We still have one more hurdle on our way!
Agriculture is seasonal! Everyone remembers our plea for the interviews on social media (Twitter, Linkedin, Instagram). We had a difficult time talking to growers in August and September because it was harvest time. That also means they do not use pest control all year around. What can we do to strengthen Pheronym against this seasonality? This time we get lucky. Our first product, Nemastim TM, targets beneficial nematodes’ efficacy to control insect pests. Beneficial nematodes are microscopic roundworms called entomopathogenic nematodes (EPNs), which are safe to other biocontrol organisms and humans. Environmental Protection Agency (EPA) considers them so safe that they do not regulate them as biopesticides. EPNs already have a market in the greenhouse growers’ market, which is in the same space as indoor agriculture and has a problem with thrips. To top it off, we have done successful greenhouse trials with third parties on two agriculturally important pest insects (pecan weevil and citrus weevil) using two commercial EPNs, Steinernema feltiae and S. carpocapsae. Using beneficial nematodes to control thrips in greenhouses and indoor farms allows us to get into the market within a year for thrips control instead of 2–3 years for plant-parasitic nematodes. So our beachhead market is organic specialty crops in greenhouses and indoors to control thrips.
While scaling thrips control, you can already predict what is next in our product pipeline; pheromones for plant-parasitic nematode control for seed treatment.
Value proposition. Even though efficacy and cost-effectiveness are the top two in everyone’s list, they meant different things to the specialty crop and row crop markets. Stay tuned for the value proposition in our next medium article.
Authors: Dr. Fatma Kaplan is the CEO/CSO of Pheronym, an entrepreneur, and an accomplished scientist with experience in both biology and chemistry. She has a Ph.D. in Plant Molecular and Cellular Biology and postdoctoral training in Natural Product Chemistry with a focus on isolating biologically active compounds. Dr. Kaplan discovered the first sex pheromone of the nematode Caenorhabditis elegans and published in Nature. Then she discovered that pheromones regulate other behaviors in both parasitic and beneficial nematodes. Dr. Kaplan conducted the first agricultural biocontrol experiment in Space at the International Space Station in 2020. She has very high impact publications and her dissertation (beta-amylase’s role during cold and heat shock) was cited in textbooks within 5 years of publication. Dr. Kaplan worked as a scientist at NASA, the National Magnetic Field Laboratory, and the US Department of Agriculture — Agricultural Research Service.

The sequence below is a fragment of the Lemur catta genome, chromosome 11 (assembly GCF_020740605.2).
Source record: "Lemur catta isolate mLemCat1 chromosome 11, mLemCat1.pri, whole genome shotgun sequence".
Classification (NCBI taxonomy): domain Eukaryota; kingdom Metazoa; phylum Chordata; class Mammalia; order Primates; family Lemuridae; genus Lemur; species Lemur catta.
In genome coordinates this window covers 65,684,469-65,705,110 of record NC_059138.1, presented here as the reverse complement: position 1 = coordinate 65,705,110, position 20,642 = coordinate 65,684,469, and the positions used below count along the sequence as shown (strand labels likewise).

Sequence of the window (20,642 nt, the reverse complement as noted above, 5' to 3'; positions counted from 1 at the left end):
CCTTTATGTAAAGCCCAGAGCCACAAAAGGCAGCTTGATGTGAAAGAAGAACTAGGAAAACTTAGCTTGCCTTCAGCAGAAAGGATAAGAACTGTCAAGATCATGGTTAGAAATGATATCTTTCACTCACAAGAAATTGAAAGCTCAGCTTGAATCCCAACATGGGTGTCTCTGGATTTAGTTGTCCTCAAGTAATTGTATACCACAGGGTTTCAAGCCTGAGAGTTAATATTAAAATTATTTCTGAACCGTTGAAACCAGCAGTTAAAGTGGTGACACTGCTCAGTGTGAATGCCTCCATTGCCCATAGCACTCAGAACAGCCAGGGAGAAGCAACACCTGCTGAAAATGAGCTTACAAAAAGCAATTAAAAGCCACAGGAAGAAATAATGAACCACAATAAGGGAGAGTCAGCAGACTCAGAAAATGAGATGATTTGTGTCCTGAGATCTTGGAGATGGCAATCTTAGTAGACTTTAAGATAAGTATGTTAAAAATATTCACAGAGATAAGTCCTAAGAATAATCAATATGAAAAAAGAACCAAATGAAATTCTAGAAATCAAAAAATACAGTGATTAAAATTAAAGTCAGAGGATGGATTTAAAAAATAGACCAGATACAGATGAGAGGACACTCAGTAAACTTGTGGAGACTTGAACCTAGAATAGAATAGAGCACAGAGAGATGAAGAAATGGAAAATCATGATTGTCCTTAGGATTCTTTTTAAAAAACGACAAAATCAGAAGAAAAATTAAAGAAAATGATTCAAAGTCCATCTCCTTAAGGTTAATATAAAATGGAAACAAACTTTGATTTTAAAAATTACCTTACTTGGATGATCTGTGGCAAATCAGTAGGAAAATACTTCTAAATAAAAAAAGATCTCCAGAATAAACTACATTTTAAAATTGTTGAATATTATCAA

Mr. Karl Cameron Schiller is the co-founder and COO of Pheronym. He is an experienced entrepreneur with a BA in economics and an M.Sc. in pharmaceutical economics. Mr. Schiller along with Dr. Kaplan conducted the first agricultural biocontrol experiment in Space at the International Space Station in 2020. Prior to Pheronym, he co-founded Kaplan Schiller Research LLC. and volunteered as president of a not for profit organization. In addition, he was a freelance consultant in pharmaceutical product development, cost-effectiveness analysis, modeling, and statistical analysis. His clients include the University of Florida, the University of Alabama, Florida Medicaid, and Pfizer. Dr. Kaplan and Mr. Schiller co-founded Pheronym to bring nematode pheromone technology to the market and to provide effective, non-toxic, sustainable pest control for farmers and gardeners.